A new vegan restaurant just moved into Brooklyn, one of New York City’s up-and-coming restaurant hubs. But instead of following the neighborhood’s hipster dining scene and charging $10 for a green juice or $16 for a salad, Sol Sips is making plant-based food accessible to everyone.
Twenty-one-year-old Francesca “Sol” Chaney opened her new vegan venture on a mission to provide healthy, delicious, and convenient food to the inner-city community. As a city dweller working three jobs, she could relate to the struggles many people face when deciding what to eat. She believes that people in low-income areas may not prefer fast food over healthy food, but in a world of expensive green juices and superfoods, those with fixed incomes may not have much of a choice. “The wellness community can be really classist,” Chaney said to Essence.
Chaney insists that the wellness community is not just for the upper-class. As a full-time student, she discovered the benefits of a plant-based diet. She began making her own smoothies for on-the-go meals, and she noticed how this plant-based fuel propelled her through her demanding days. “I was feeling more energized and lighter,” she claimed.
Encouraged by her own improved health, Chaney began making smoothies and juices for her friends and family. Fast forward three years and Sol Sips was born. Nowadays though she’s making more than just smoothies. The menu offers cafe staples, such as vegan omelets, soups, wraps, and juices. On weekends, brunch is served on a sliding scale menu, where anyone can purchase a complete vegan meal (including a beverage) for $7-$15. “My mission to help close the accessibility gap in wellness,” she said. Chaney also wants to close the gap in minority underrepresentation. As a black female entrepreneur, she feels that her community has not been given its proper recognition. “Clearly, we’ve prepped the table, we’ve yet to get a seat at it,” she remarked.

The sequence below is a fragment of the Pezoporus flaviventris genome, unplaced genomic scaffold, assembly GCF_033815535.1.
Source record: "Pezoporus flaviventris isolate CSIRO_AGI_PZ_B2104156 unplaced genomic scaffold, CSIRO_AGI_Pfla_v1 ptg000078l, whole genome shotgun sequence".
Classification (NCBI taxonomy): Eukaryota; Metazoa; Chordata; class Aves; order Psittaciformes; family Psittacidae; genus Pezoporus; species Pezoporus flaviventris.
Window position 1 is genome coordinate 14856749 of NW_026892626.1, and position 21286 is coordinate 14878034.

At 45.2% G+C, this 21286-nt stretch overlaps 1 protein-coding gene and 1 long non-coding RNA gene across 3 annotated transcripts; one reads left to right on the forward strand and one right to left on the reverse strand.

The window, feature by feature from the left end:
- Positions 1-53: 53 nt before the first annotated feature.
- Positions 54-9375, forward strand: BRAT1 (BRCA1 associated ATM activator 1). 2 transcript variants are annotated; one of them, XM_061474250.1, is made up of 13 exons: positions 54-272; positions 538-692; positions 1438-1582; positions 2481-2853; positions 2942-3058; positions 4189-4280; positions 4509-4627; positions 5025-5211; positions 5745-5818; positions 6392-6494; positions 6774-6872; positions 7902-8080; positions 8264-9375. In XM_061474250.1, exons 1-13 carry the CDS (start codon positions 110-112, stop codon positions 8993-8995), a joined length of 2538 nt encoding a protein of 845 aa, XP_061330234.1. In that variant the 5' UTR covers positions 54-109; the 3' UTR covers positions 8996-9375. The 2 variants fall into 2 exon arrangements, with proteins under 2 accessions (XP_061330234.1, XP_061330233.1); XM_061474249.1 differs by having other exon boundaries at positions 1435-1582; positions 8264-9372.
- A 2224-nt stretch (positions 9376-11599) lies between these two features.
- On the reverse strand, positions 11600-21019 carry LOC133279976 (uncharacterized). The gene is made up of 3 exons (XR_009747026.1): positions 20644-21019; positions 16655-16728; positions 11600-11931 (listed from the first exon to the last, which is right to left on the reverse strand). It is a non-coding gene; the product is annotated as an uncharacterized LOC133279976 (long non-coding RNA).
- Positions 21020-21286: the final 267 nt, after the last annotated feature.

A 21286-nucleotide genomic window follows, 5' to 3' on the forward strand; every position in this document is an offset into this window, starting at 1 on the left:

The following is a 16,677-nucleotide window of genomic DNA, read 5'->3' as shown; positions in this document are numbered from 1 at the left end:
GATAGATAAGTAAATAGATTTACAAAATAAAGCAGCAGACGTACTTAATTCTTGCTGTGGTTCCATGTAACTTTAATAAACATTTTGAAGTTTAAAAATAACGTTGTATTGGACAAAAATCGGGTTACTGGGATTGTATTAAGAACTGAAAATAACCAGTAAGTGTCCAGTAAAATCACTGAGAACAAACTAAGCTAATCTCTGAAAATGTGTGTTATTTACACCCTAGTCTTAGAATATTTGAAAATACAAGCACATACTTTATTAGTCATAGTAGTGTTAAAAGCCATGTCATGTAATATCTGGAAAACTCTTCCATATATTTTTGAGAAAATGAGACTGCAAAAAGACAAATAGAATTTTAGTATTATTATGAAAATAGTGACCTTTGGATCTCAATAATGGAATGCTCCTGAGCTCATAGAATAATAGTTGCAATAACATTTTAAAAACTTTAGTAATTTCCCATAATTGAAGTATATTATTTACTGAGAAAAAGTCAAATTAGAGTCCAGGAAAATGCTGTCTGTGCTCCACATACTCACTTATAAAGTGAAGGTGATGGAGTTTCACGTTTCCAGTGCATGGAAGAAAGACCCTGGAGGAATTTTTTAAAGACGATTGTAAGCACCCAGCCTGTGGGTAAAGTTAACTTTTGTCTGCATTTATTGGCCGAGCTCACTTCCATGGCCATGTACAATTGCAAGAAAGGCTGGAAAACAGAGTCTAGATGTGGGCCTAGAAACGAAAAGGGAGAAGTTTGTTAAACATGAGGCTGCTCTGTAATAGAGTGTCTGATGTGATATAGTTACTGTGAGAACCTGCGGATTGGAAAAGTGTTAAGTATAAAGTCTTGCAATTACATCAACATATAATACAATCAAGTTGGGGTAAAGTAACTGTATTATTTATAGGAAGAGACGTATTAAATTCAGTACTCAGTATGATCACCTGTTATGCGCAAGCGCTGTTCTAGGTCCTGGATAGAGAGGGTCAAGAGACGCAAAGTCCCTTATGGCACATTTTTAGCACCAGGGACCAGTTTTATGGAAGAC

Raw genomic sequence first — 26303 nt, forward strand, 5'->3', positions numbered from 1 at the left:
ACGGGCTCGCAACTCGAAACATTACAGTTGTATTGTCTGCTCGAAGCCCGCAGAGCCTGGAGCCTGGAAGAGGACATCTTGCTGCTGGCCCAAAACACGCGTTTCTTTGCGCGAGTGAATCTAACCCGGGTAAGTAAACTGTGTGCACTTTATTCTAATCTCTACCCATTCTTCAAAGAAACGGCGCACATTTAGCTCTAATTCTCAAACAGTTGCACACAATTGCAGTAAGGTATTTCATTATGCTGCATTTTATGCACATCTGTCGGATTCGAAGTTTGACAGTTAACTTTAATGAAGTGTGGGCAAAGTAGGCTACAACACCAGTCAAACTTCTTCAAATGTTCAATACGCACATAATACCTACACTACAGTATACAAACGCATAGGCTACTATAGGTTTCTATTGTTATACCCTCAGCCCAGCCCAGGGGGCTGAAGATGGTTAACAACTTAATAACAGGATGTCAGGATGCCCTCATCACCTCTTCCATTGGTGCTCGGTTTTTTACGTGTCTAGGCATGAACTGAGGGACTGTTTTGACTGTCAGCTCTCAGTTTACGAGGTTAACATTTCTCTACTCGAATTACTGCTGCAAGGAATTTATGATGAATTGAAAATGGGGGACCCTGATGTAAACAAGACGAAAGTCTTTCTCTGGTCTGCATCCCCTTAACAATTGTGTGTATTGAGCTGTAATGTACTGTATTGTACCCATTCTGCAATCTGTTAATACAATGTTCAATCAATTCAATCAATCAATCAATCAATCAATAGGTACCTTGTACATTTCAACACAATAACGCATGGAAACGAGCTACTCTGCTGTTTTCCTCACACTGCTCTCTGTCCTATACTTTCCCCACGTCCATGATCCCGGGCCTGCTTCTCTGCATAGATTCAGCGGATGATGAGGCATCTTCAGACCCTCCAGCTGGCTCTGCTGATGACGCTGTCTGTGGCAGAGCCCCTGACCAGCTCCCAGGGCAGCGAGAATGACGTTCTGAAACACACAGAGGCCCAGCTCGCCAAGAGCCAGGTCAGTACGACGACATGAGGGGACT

However, Chaney is not deterred. Her plans for Sol Sips include a farm-to-table component, in addition to launching an internship program for “brown girls” in East New York, Brownsville, Bushwick, and Bed-Stuy.